New Russian Robot Will Shoot Naval Mines With A Gun

New Russian Robot Will Shoot Naval Mines With A Gun

New Russian Robot Will Shoot Naval Mines With A Gun

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The last thing a naval mine expects is to be shot by an underwater robot holding a pistol.

Naval mines are expectant machines, terrible potential floating below the surface. With preset triggers, they are a sensor and a bomb, waiting for the rough impression of a passing ship to suddenly explode.

A new underwater uncrewed robot, designed by Russian firm Region, wants to provide a robotic answer to these undersea emplacements. It is primarily a scouting platform, made first to find other underwater robots and mines. With just 15 minutes of work, a human crew can swap out the sensor platform and replace it with a variety of tools.

“The UUV has five uses, according to [designer] Anna Molarskaya,” says Samuel Bendett, an adviser to the think tank CNA’s Russia program who specializes in Russian unmanned military systems. These include the abilities to “search for underwater drones, lay a charge on discovered mines as a sapper, be a manipulator (with an appendage for additional work attached to the nose), works as an autonomous moving mine, and be an underwater robot armed with a special pistol (also attached to the nose).”

In that sense, Region’s robot is a versatile platform, building off of existing capabilities, like underwater pistols developed for Russian Special Forces, and modern needs, like hunting other underwater robots.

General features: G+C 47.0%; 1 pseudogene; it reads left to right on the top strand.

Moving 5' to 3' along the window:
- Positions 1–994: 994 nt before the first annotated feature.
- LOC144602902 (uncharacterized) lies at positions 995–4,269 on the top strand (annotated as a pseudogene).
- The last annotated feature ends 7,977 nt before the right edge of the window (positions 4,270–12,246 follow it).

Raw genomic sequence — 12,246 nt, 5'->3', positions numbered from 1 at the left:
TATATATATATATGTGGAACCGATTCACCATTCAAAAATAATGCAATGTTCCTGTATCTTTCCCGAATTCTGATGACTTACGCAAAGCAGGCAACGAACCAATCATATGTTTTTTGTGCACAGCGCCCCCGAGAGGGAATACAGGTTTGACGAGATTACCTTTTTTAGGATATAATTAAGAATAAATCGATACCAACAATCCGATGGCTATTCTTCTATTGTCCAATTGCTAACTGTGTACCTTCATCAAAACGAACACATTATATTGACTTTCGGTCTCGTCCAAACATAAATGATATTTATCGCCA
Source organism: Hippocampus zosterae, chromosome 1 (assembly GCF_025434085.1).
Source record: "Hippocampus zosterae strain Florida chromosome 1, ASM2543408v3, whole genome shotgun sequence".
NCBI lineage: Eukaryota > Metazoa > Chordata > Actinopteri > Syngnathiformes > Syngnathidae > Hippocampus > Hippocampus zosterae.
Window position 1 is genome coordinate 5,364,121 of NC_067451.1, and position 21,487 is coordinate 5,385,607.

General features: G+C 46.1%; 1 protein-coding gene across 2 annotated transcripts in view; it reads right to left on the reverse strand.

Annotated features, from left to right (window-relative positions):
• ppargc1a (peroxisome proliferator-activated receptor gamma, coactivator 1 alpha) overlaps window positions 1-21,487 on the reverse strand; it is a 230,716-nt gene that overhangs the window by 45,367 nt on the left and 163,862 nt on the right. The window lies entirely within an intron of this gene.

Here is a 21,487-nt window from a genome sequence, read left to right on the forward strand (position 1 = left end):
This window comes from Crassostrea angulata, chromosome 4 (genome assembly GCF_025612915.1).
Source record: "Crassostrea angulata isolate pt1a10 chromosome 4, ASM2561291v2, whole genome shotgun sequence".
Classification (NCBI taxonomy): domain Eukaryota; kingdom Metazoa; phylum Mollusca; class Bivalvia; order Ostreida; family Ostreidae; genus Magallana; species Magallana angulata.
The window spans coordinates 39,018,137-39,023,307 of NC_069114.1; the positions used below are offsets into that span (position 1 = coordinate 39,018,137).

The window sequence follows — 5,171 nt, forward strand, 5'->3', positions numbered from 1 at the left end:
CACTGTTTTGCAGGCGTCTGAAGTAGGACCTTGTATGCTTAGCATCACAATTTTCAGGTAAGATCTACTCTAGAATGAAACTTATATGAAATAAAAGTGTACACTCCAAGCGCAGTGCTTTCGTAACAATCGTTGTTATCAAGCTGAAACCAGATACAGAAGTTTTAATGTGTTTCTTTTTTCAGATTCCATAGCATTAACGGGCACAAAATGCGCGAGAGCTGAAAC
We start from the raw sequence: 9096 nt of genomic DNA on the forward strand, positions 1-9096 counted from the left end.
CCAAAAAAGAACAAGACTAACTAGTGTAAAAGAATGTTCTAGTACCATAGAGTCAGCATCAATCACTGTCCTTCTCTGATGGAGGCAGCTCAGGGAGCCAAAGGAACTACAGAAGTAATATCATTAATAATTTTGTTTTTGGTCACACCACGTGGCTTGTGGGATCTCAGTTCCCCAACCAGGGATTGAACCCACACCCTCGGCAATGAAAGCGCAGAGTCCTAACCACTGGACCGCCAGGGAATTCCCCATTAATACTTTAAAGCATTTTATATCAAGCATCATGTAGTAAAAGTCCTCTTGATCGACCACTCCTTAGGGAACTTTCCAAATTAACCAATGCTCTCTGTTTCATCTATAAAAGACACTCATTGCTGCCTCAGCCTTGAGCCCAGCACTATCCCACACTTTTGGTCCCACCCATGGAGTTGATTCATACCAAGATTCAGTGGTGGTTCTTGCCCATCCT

While the robot has yet to be picked up for a formal trial by the Ministry of Defense, it has received attention from the Russian military and is built in accordance with doctrine recommending modularity for future missions.

“It may also work in both autonomous and remotely piloted modes – the adversary drone/mine identification may be carried in an autonomous mode, but the actual destruction of mines or other UUVs/ or work with a manipulator appendage may be carried in a remotely piloted mode,” says Bendett, a CNAS Adjunct Senior Fellow who researches applications of Russian military unmanned system and AI. “At this point, the MOD would like its Navy to be operating a full range of maritime autonomous systems – with every vessel eventually becoming a “carrier” of multiple unmanned platforms.”

What robots like this add to a fleet is a proactive, cheap-to-upgrade answer to the robots and weapons of other nations, all looking for any possible edge in the warming oceans of the world.

 

This article was written by Kelsey D. Atherton from Forbes and was legally licensed through the NewsCred publisher network. Please direct all licensing questions to legal@newscred.com.

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